Talking with clients, the difference between UI and UX is one of the most misunderstood elements of software development. Clients are more likely to understand the difference between programming languages like PHP or .NET than they are to understand what the difference is between UI and UX.
But understanding both these terms, why they are completely different, is vital if you want to build a software application that is both beautiful and simple to use.
UI stands for User Interface. UX stands for User Experience. But….what are the differences between UI and UX?
Whilst you will often hear software designers claim they are experts in both UI and UX, in my experience, this is rarely true as each discipline requires a completely different set of skills and persepctive.
UX designers are not interested in ‘beauty’ but are more more focused on ‘function’. They don’t care much for colours, fonts, logos etc but are razor focused on how the target user will think and interact with the software with the aim of making it as painless as possible.
As such, UX designers often come from a wide range of backgrounds outside software development including, visual design, programming, interaction design and even fields like psychology. UX designers have a deep understanding of people and can apply this to software.
UI designers, on the other hand, are focused completely on beauty and styl. They love playing with colours, fonts, icons etc to design software that is pleasing to the eye and builds a connection with users.
UI designers therefore tend to come from traditional design backgrounds and experience, even outside development, as a designer know what looks good be it a brochure, billboard or software interface.
I am a firm believer in this one, even though many development houses and clients don’t always follow this approach.
Why? Well there are a few reasons.
Firstly, I find that UX design, which looks boring visually, is a great way to plan functionality and user flow without anyone getting distracted by colours, fonts and pretty things.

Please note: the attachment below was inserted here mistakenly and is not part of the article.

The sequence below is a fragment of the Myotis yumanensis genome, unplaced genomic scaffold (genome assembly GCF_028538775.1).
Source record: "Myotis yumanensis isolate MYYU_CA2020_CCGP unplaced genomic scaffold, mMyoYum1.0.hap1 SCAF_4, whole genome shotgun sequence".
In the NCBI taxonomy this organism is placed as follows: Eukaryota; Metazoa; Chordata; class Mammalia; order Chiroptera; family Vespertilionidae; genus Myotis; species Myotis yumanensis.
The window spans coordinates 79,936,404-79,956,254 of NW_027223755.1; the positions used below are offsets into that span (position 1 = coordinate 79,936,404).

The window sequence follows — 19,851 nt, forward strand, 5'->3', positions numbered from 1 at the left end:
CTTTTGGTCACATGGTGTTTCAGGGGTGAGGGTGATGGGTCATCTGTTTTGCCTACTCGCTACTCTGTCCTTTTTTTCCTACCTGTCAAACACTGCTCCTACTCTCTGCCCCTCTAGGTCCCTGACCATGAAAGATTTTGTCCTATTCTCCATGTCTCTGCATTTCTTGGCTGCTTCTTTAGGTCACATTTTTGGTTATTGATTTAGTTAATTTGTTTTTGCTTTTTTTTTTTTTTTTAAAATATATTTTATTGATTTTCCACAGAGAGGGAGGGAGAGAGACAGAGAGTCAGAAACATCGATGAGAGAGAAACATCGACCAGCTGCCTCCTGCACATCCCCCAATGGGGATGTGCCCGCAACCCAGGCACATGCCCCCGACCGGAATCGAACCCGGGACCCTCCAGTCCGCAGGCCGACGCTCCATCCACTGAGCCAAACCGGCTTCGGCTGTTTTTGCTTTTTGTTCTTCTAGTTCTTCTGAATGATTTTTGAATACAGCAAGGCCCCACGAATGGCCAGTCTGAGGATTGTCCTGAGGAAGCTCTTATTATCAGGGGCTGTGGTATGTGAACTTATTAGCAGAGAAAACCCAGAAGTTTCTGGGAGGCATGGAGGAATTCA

Secondly, reviewing and changing UX wireframes is a much quicker and cost effective way to pivot early on than needing to update UI design files. Often in the process of UX design, the whole flow will need to be adjusted and improved multiple times which is easy to do.
If these issues are not realised until the design phase, making changes to Photoshop design files is a much more extensive and time consuming process.
Lets face it, people use software and websites to do things, be it to shop, see their upcoming shifts for work or find a new apparent to rent. For a platform to work well in this goal, it needs to be both helpful and appealing to us humans.
In the example of software for finding apparent for rent, a UX designer will probably start with researching the average target user, what is important to them, how they want to search, what information they want and don’t want etc…They may even interview people, ask questions and show early prototypes for feedback. Quite simply, UX designers want to create software that helps apartment shoppers easily find the perfect apartment to rent.
Once the UX designer has got the usability right….it’s time to hand over to an experienced UI guru.
According to renowned UI expert Aarron Walkter in “Designing For Emotion”, the job of UI designer is to create a beautiful interface that creates a pleasing emotional connection between your software and the user. Maybe the UI design makes the user laugh, feel calm or maybe even a little cheeky. Whatever the connection, the aim is to create a position emotion that will result in loyalty and keep them coming back. As Aaron states in his book, “People will forgive your shortcomings, follow your lead, and sing your praises if your reward them with positive emotion.”
UI are UX are not in competition. Both are needed to produce a software platform that is both functional and beautiful. But it is super important to realise that each discipline is different, requires different expertise and have different objectives.
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